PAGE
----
ATLANTA — Georgia lawmakers are considering replacements for the state's touch-screen voting machines that were adopted statewide 15 years ago and that have been criticized because they don't produce a paper trail.
The state House Science and Technology Committee heard on Thursday from representatives of three different voting technology companies.
"We're just trying to understand what options the state of Georgia has," said state Rep. Ed Setzler, a Republican from Acworth who chairs the bipartisan panel.
Critics of Georgia's voting machines have said they're highly susceptible to being rigged by hackers in all-but-undetectable ways and that their votes can't be reliably recounted. They've urged the state to review and replace the voting system.
There's no timeline for replacing the current system, and Setzler said he wants to proceed carefully so the state has the information needed to choose the best option to make elections as credible and secure as possible. He said he's not concerned about getting new machines by next year's midterm elections.
"In spite of criticism and innuendo, I think there's been many elections where this system has proven itself," Setzler said of the current machines.
But state Rep. Scot Turner, a Republican from Holly Springs who also sits on the committee, said he still thinks it's possible that the state could have a new system in place by November 2018, though he conceded that would be a stretch.
"I'm hopeful we will make a case that will create the urgency required for a change," he said after the hearing.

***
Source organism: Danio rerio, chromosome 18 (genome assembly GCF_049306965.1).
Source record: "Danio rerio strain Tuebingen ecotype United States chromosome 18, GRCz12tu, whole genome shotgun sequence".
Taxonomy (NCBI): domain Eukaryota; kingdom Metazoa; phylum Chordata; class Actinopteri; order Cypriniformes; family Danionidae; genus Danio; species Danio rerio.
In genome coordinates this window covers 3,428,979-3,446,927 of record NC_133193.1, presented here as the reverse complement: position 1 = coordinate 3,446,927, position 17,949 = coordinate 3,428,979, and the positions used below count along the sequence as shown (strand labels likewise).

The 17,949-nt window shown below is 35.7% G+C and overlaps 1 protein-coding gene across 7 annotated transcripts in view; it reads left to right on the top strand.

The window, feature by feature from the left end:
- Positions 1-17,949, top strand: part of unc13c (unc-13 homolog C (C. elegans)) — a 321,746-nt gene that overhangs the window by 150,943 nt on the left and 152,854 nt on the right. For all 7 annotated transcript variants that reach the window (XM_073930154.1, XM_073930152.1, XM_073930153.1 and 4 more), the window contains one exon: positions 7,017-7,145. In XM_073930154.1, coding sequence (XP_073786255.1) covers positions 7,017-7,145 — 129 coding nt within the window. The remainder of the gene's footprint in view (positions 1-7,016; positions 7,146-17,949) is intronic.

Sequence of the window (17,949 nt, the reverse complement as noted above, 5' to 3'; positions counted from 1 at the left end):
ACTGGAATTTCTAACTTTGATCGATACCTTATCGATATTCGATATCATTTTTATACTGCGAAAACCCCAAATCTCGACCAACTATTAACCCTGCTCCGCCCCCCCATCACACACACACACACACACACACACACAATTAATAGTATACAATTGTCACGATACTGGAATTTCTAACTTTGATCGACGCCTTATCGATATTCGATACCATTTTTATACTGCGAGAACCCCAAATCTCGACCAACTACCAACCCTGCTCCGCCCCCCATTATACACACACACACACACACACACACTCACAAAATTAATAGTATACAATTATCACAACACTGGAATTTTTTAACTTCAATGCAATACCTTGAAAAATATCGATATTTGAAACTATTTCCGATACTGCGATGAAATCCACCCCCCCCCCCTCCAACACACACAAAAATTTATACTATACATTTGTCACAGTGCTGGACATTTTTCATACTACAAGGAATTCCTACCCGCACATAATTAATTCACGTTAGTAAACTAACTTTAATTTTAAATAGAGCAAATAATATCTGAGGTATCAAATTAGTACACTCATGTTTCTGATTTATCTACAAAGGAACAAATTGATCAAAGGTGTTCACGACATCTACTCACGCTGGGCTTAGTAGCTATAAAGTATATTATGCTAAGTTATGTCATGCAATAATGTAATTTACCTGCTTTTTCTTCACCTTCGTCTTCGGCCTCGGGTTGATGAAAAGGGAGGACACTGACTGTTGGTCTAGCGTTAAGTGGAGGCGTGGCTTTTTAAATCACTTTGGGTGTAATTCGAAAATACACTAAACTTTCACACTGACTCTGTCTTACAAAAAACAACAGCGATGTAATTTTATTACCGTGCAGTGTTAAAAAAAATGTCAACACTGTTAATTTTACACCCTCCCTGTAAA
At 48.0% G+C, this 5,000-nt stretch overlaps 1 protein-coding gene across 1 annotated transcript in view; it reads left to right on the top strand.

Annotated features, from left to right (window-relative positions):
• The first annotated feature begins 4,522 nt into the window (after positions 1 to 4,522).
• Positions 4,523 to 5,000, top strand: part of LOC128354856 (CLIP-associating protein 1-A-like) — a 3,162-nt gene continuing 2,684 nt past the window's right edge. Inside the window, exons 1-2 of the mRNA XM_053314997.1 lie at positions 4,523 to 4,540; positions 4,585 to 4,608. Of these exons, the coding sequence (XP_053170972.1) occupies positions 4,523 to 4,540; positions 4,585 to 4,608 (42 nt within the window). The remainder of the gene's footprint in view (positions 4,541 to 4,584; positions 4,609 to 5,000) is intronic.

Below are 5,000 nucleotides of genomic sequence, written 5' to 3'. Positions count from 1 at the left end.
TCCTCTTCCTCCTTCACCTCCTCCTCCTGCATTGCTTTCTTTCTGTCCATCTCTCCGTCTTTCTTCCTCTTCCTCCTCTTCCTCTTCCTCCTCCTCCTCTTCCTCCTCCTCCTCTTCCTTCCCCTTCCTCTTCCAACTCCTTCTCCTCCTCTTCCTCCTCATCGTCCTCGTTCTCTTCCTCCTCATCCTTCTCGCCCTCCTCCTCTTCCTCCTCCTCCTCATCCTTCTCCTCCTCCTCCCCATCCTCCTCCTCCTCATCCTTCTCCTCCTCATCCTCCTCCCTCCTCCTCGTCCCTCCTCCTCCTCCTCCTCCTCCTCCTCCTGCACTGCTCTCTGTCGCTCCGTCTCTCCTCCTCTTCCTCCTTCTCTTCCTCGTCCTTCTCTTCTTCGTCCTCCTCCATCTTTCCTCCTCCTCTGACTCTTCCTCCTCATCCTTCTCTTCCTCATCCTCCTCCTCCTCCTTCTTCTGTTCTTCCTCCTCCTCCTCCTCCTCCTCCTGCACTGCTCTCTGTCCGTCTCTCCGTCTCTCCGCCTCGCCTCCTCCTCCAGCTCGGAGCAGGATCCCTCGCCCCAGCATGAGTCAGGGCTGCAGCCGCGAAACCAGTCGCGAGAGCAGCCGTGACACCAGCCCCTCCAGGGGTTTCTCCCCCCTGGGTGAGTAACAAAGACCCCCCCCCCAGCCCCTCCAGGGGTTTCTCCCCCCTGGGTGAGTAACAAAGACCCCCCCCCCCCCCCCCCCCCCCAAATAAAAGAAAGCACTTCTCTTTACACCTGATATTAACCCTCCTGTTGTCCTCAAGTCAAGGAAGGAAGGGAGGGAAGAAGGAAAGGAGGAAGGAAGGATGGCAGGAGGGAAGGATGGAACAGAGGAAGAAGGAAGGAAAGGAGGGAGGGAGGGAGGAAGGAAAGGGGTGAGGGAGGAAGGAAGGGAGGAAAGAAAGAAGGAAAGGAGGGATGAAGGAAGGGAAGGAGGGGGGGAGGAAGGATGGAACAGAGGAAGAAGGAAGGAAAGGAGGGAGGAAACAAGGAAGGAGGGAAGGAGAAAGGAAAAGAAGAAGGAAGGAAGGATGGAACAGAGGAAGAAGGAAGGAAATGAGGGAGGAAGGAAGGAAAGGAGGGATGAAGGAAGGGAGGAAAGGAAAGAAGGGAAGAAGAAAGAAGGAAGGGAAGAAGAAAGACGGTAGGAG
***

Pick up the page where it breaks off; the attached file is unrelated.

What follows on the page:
Susan Greenhalgh with Verified Voting, a non-partisan, non-profit organization that pushes for measures to make elections accurate, transparent and verifiable, said after the hearing that system the state currently uses is old, has raised security concerns and has already been abandoned by other states for that reason.
"The time is now for Georgia to fix their voting system," she said. "It's good the legislature is taking this up and we hope they move quickly."
The three companies the committee heard from are: Election Systems and Software, based in Omaha, Nebraska; Denver-based Dominion Voting; and Hart InterCivic, based in Austin, Texas.
The company representatives walked the lawmakers through different voting systems, including touchscreen machines that produce a paper record that is then scanned and paper ballots that are filled out by hand and then fed into an optical scanner.
Greenhalgh told the committee that her group, which was founded by computer scientists, doesn't endorse a specific vendor but recommends that states use paper ballots completed by hand and then read by an optical scanner. Much of the rest of the country has already moved to that option, she said.
The low-tech nature of a power ballot makes them reliable even in the case of an event like a power outage, and it's also a cheaper option because the state would only need to buy a scanner for each polling place, rather than multiple individual voting machines, she said.
It's not just Georgia's touch-screen voting machines that have drawn criticism.
A server at the Center for Election Systems at Kennesaw State University, which manages voting state wide, drew national attention in June after a security expert disclosed a security hole that wasn't fixed six months after he reported it to election authorities. The researcher said he found a directory open to the internet that contained not just the state voter database, but PDF files with instructions and passwords used by poll workers to sign into a central server used on Election Day.